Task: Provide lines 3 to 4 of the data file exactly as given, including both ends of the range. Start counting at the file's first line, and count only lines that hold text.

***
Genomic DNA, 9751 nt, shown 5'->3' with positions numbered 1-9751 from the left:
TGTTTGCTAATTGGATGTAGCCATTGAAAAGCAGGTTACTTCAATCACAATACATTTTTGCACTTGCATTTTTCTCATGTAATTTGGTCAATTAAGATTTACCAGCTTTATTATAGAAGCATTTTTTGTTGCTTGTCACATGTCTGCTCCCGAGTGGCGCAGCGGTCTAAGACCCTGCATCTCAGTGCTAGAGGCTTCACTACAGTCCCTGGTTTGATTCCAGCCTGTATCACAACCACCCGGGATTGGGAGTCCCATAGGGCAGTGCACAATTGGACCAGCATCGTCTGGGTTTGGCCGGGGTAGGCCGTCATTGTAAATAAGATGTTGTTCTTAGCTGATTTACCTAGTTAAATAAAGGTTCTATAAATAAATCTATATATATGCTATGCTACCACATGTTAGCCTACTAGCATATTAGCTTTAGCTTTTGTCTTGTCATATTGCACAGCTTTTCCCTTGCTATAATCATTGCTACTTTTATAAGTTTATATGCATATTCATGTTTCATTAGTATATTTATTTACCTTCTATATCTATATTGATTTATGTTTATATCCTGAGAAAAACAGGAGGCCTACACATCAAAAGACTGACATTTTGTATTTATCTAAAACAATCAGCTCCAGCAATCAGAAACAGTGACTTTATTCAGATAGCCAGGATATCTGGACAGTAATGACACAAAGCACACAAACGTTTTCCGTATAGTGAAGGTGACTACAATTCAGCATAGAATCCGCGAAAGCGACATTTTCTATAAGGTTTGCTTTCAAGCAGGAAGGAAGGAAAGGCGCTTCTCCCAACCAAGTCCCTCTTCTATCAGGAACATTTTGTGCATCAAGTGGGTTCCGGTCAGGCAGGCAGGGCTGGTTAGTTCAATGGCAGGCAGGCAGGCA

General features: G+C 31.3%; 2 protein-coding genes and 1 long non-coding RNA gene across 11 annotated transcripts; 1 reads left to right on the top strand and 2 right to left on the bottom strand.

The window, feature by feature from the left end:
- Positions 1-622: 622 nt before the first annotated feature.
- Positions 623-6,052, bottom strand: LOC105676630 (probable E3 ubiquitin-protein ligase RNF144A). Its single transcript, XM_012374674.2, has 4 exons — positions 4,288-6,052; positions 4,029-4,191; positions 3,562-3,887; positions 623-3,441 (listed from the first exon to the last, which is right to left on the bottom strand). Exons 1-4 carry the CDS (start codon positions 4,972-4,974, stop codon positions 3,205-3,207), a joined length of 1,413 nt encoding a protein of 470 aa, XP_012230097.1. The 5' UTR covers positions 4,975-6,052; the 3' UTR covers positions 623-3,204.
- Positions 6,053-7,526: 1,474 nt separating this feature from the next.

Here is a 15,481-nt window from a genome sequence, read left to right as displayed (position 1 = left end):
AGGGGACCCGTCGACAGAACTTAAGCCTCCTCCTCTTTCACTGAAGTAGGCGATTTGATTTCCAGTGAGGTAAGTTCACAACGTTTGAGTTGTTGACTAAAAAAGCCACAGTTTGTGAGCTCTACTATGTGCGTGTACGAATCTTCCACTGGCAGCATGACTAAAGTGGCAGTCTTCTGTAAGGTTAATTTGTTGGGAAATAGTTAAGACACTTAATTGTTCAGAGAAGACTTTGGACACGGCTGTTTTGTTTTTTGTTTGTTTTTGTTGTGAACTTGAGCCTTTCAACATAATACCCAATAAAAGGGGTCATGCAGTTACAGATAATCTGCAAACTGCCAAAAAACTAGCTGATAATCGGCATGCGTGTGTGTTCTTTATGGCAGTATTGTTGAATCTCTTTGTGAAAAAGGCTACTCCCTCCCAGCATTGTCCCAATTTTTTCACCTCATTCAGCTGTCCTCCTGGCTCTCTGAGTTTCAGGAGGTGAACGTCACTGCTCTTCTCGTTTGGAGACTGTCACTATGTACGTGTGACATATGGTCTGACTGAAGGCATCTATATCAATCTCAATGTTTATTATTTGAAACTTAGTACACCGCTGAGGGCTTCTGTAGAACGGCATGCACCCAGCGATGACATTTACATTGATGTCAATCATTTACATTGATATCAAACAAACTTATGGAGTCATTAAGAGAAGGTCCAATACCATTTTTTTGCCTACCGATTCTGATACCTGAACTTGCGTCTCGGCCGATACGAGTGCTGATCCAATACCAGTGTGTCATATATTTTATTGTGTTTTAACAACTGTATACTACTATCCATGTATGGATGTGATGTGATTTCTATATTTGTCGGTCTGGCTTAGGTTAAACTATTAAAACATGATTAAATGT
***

General features: G+C 31.3%; 2 protein-coding genes and 1 long non-coding RNA gene across 11 annotated transcripts; 1 reads left to right on the top strand and 2 right to left on the bottom strand.

The window, feature by feature from the left end: